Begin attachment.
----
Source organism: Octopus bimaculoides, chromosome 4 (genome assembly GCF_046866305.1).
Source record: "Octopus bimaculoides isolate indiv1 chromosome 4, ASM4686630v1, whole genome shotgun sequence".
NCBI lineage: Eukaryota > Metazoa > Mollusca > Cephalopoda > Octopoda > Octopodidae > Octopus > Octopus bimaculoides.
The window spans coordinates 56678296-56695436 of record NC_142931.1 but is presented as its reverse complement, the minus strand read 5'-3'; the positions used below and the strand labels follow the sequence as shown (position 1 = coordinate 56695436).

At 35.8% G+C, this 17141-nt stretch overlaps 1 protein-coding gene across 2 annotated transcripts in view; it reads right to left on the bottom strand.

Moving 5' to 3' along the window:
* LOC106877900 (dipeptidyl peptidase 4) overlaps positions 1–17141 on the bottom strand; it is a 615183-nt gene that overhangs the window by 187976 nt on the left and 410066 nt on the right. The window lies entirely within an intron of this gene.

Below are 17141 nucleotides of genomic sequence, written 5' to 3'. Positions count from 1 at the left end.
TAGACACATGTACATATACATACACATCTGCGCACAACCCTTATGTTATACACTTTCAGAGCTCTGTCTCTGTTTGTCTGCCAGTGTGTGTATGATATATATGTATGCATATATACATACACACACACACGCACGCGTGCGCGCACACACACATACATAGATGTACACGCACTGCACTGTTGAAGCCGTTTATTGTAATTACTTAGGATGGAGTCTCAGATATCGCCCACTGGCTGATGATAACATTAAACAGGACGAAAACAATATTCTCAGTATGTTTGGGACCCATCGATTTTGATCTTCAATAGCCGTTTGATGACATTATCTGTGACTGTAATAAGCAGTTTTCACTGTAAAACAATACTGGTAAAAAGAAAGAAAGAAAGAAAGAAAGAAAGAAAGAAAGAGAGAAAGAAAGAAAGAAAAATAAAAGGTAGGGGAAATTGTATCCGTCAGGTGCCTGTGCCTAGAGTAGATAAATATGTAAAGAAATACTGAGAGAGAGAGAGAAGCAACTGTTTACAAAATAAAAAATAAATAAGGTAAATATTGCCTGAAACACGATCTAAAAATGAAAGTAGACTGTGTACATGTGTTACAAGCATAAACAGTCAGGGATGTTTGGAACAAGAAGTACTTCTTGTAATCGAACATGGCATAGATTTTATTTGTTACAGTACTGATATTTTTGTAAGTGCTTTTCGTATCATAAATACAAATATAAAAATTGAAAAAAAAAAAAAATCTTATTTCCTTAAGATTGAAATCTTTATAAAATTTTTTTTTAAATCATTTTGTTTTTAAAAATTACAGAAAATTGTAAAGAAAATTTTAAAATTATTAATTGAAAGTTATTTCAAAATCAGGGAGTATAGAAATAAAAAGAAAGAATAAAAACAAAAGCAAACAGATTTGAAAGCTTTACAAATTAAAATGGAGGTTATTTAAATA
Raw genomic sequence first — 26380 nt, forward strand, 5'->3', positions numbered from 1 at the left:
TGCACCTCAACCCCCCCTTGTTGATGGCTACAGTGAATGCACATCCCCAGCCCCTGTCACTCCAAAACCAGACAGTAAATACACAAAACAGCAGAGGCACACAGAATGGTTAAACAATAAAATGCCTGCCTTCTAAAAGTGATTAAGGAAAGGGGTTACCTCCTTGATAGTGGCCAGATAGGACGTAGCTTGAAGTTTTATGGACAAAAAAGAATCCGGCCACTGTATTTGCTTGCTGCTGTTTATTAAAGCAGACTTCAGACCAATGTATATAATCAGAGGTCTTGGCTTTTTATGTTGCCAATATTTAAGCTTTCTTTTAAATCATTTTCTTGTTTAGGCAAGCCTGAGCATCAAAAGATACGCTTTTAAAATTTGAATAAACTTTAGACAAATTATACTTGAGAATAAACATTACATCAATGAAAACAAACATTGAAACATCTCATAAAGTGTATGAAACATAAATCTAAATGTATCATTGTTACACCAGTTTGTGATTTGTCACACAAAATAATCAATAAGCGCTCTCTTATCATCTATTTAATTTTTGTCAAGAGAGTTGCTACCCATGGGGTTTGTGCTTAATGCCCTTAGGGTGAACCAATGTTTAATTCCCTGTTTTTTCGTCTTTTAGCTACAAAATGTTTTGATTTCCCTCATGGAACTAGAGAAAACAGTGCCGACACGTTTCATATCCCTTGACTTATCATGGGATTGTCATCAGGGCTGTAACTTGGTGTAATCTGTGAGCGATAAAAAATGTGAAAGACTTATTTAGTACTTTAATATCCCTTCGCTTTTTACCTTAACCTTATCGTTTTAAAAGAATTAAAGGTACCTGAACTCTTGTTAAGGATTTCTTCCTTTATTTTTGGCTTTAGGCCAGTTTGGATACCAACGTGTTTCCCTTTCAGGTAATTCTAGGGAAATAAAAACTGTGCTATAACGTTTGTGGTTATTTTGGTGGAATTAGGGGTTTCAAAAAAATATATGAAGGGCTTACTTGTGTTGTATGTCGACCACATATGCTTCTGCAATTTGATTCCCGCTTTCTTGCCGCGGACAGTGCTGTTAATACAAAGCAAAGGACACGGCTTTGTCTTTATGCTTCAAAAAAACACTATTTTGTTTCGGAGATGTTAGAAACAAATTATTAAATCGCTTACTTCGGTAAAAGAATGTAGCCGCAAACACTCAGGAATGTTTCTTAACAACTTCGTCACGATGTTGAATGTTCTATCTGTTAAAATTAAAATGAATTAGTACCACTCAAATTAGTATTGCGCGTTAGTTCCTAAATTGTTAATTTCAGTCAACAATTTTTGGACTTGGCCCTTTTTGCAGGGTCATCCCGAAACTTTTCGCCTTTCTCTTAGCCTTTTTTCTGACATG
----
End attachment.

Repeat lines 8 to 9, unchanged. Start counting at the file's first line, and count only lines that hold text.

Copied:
Below are 17141 nucleotides of genomic sequence, written 5' to 3'. Positions count from 1 at the left end.
TAGACACATGTACATATACATACACATCTGCGCACAACCCTTATGTTATACACTTTCAGAGCTCTGTCTCTGTTTGTCTGCCAGTGTGTGTATGATATATATGTATGCATATATACATACACACACACACGCACGCGTGCGCGCACACACACATACATAGATGTACACGCACTGCACTGTTGAAGCCGTTTATTGTAATTACTTAGGATGGAGTCTCAGATATCGCCCACTGGCTGATGATAACATTAAACAGGACGAAAACAATATTCTCAGTATGTTTGGGACCCATCGATTTTGATCTTCAATAGCCGTTTGATGACATTATCTGTGACTGTAATAAGCAGTTTTCACTGTAAAACAATACTGGTAAAAAGAAAGAAAGAAAGAAAGAAAGAAAGAAAGAAAGAGAGAAAGAAAGAAAGAAAAATAAAAGGTAGGGGAAATTGTATCCGTCAGGTGCCTGTGCCTAGAGTAGATAAATATGTAAAGAAATACTGAGAGAGAGAGAGAAGCAACTGTTTACAAAATAAAAAATAAATAAGGTAAATATTGCCTGAAACACGATCTAAAAATGAAAGTAGACTGTGTACATGTGTTACAAGCATAAACAGTCAGGGATGTTTGGAACAAGAAGTACTTCTTGTAATCGAACATGGCATAGATTTTATTTGTTACAGTACTGATATTTTTGTAAGTGCTTTTCGTATCATAAATACAAATATAAAAATTGAAAAAAAAAAAAAATCTTATTTCCTTAAGATTGAAATCTTTATAAAATTTTTTTTTAAATCATTTTGTTTTTAAAAATTACAGAAAATTGTAAAGAAAATTTTAAAATTATTAATTGAAAGTTATTTCAAAATCAGGGAGTATAGAAATAAAAAGAAAGAATAAAAACAAAAGCAAACAGATTTGAAAGCTTTACAAATTAAAATGGAGGTTATTTAAATA